22. 22.
    Bjedov I, Partridge L (2011) A longer and healthier life with TOR down-regulation: genetics and drugs. Biochem Soc Trans 39:460–465PubMedCrossRefGoogle Scholar
  23. 23.
    Rossi M, Caraglia M (2012) Molecular targets for the treatment of multiple myeloma. Current Cancer Drug Targets (in press)Google Scholar
  24. 24.
    Russell RC, Fang C, Guan KL (2011) An emerging role for TOR signaling in mammalian tissue and stem cell physiology. Development 138:3343–3356PubMedCrossRefGoogle Scholar
  25. 25.
    Zhang YJ, Duan Y, Zheng XF (2011) Targeting the mTOR kinase domain: the second generation of mTOR inhibitors. Drug Discov Today 16:325–331PubMedCrossRefGoogle Scholar
  26. 26.
    Hay N, Sonenberg N (2004) Upstream and downstream of mTOR. Genes Dev 18:1926–1945PubMedCrossRefGoogle Scholar
  27. 27.
    Zhou H, Huang S (2010) The complexes of mammalian target of rapamycin. Curr Protein Pept Sci 11:409–424PubMedCrossRefGoogle Scholar
  28. 28.
    Dowling RJ, Topisirovic I, Fonseca BD, Sonenberg N (2010) Dissecting the role of mTOR: lessons from mTOR inhibitors. Biochim Biophys Acta 1804:433–439PubMedCrossRefGoogle Scholar
  29. 29.
    Swiech L, Perycz M, Malik A, Jaworski J (2008) Role of mTOR in physiology and pathology of the nervous system. Biochim Biophys Acta 1784:116–132PubMedCrossRefGoogle Scholar
  30. 30.
    Hoeffer CA, Klann E (2010) mTOR signaling: at the crossroads of plasticity, memory and disease. Trends Neurosci 233:67–75CrossRefGoogle Scholar
  31. 31.
    Loewith R, Jacinto E, Wullschleger S, Lorberg A, Crespo JL, Bonenfant D, Oppliger W, Jenoe P, Hall MN (2002) Two TOR complexes, only one of which is rapamycin sensitive, have distinct roles in cell growth control. Mol Cell 10:457–468PubMedCrossRefGoogle Scholar
  32. 32.
    Proud CG (2011) A new link in the chain from amino acids to mTORC1 activation. Mol Cell 44:7–8PubMedCrossRefGoogle Scholar
  33. 33.
    Kim DH, Sarbassov DD, Ali SM, Latek RR, Guntur KV, Erdjument-Bromage H, Tempst P, Sabatini DM (2003) GbetaL, a positive regulator of the rapamycin-sensitive pathway required for the nutrient-sensitive interaction between raptor and mTOR. Mol Cell 11:895–904PubMedCrossRefGoogle Scholar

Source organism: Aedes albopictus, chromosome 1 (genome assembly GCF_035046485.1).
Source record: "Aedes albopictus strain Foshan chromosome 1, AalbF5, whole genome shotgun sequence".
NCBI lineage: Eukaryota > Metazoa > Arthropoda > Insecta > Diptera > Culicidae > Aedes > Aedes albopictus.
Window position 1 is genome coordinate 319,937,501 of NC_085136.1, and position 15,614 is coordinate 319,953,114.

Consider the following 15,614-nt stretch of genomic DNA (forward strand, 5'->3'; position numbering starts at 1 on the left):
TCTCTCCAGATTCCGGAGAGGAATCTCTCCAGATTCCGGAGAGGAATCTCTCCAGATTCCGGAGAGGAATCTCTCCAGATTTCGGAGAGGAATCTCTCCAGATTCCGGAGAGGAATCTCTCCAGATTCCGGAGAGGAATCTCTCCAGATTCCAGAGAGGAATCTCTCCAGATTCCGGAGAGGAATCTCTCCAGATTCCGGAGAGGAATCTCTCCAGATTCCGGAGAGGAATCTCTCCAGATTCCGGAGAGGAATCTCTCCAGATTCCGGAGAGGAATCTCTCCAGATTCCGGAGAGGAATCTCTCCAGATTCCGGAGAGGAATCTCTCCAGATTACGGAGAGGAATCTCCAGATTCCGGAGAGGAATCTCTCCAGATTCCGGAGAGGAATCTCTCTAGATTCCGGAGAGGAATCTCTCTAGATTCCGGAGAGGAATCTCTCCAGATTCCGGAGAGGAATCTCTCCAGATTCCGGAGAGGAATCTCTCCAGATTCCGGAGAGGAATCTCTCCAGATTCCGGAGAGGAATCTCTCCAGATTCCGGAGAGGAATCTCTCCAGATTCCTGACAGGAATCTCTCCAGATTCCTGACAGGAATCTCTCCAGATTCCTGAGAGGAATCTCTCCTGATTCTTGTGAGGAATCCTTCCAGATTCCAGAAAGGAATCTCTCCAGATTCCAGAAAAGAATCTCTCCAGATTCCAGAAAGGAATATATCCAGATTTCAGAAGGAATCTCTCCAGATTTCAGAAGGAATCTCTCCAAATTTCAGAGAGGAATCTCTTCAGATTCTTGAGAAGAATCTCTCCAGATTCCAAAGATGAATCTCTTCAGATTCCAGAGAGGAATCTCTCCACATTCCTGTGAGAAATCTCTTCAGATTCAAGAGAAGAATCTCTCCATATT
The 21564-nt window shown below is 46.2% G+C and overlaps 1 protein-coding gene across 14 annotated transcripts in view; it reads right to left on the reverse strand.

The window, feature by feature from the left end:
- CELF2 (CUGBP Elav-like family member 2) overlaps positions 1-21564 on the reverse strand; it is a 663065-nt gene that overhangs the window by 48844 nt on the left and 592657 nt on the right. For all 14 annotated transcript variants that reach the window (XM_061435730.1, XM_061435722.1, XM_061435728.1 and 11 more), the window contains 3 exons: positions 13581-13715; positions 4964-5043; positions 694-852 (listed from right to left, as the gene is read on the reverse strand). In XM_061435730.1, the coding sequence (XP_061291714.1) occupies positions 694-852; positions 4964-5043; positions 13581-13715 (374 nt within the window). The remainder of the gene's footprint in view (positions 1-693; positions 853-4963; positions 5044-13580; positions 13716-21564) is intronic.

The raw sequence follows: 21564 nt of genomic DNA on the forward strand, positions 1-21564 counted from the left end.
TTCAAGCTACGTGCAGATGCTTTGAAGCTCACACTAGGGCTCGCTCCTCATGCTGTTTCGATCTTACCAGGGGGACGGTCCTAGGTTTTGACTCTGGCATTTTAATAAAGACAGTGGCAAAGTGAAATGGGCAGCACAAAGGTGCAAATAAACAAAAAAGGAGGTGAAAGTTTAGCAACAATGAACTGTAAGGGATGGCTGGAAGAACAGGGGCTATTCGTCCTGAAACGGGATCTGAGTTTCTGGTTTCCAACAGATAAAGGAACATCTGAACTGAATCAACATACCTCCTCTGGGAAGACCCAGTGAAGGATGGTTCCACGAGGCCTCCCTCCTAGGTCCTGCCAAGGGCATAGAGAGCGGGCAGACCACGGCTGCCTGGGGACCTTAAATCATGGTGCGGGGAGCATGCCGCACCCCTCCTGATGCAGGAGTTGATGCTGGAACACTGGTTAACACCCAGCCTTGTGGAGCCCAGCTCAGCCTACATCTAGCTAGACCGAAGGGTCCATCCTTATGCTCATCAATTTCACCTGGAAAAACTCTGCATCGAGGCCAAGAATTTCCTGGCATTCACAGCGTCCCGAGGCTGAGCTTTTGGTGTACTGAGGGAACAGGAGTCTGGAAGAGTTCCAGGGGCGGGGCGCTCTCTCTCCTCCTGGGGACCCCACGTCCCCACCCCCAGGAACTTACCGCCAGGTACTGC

34. 34.
    Peterson TR, Laplante M, Thoreen CC, Sancak Y, Kang SA, Kuehl WM, Gray NS, Sabatini DM (2009) DEPTOR is an mTOR inhibitor frequently overexpressed in multiple myeloma cells and required for their survival. Cell 137:873–886PubMedCrossRefGoogle Scholar
  35. 35.
    Wang L, Harris TE, Roth RA, Lawrence JC Jr (2007) PRAS40 regulates mTORC1 kinase activity by functioning as a direct inhibitor of substrate binding. J Biol Chem 282:20036–20044PubMedCrossRefGoogle Scholar
  36. 36.
    Huang J, Wu S, Wu CL, Manning BD (2009) Signaling events downstream of mammalian target of rapamycin complex 2 are attenuated in cells and tumors deficient for the tuberous sclerosis complex tumor suppressors. Cancer Res 69:6107–6114PubMedCrossRefGoogle Scholar
  37. 37.
    Frias MA, Thoreen CC, Jaffe JD, Schroder W, Sculley T, Carr SA, Sabatini DM (2006) mSin1 is necessary for Akt/PKB phosphorylation, and its isoforms define three distinct mTORC2s. Curr Biol 16:1865–1870PubMedCrossRefGoogle Scholar
  38. 38.
    Pearce LR, Huang X, Boudeau J, Pawłowski R, Wullschleger S, Deak M, Ibrahim AF, Gourlay R, Magnuson MA, Alessi DR (2007) Identification of Protor as a novel Rictor-binding component of mTOR complex-2. Biochem J 405:513–522PubMedCrossRefGoogle Scholar
  39. 39.
    Pearce LR, Sommer EM, Sakamoto K, Wullschleger S, Alessi DR (2011) Protor-1 is required for efficient mTORC2-mediated activation of SGK1 in the kidney. Biochem J 436:169–179PubMedCrossRefGoogle Scholar
  40. 40.
    Jacinto E, Loewith R, Schmidt A, Lin S, Rüegg MA, Hall A, Hall MN (2004) Mammalian TOR complex 2 controls the actin cytoskeleton and is rapamycin insensitive. Nat Cell Biol 6:1122–1128PubMedCrossRefGoogle Scholar
  41. 41.
    Sarbassov DD, Ali SM, Sengupta S, Sheen JH, Hsu PP, Bagley AF, Markhard AL, Sabatini DM (2006) Prolonged rapamycin treatment inhibits mTORC2 assembly and Akt/PKB. Mol Cell 22:159–168PubMedCrossRefGoogle Scholar
  42. 42.
    Bhagwat SV, Crew AP (2010) Novel inhibitors of mTORC1 and mTORC2. Curr Opin Investig Drugs 11:638–645PubMedGoogle Scholar
  43. 43.
    Dancey JE, Monzon J (2011) Ridaforolimus: a promising drug in the treatment of soft-tissue sarcoma and other malignancies. Future Oncol 7:827–839PubMedCrossRefGoogle Scholar
  44. 44.
    Khokhar NZ, Altman JK, Platanias LC (2011) Emerging roles for mammalian target of rapamycin inhibitors in the treatment of solid tumors and hematological malignancies. Curr Opin Oncol 23:578–586PubMedCrossRefGoogle Scholar
  45. 45.
    Marshall G, Howard Z, Dry J, Fenton S, Heathcote D, Gray N, Keen H, Logie A, Holt S, Smith P, Guichard SM (2011) Benefits of mTOR kinase targeting in oncology: pre-clinical evidence with AZD8055. Biochem Soc Trans 39:456–459PubMedCrossRefGoogle Scholar
  46. 46.
    Fingar DC, Blenis J (2004) Target of rapamycin (TOR): an integrator of nutrient and growth factor signals and coordinator of cell growth and cell cycle progression. Oncogene 23:3151–3171PubMedCrossRefGoogle Scholar
  47. 47.
    Huang S, Houghton PJ (2003) Targeting mTOR signaling for cancer therapy. Curr Opin Pharmacol 3:371–377PubMedCrossRefGoogle Scholar
  48. 48.
    Gao X, Zhang Y, Arrazola P, Hino O, Kobayashi T, Yeung RS, Ru B, Pan D (2002) Tsc tumour suppressor proteins antagonize amino-acid-TOR signalling. Nat Cell Biol 4:699–704PubMedCrossRefGoogle Scholar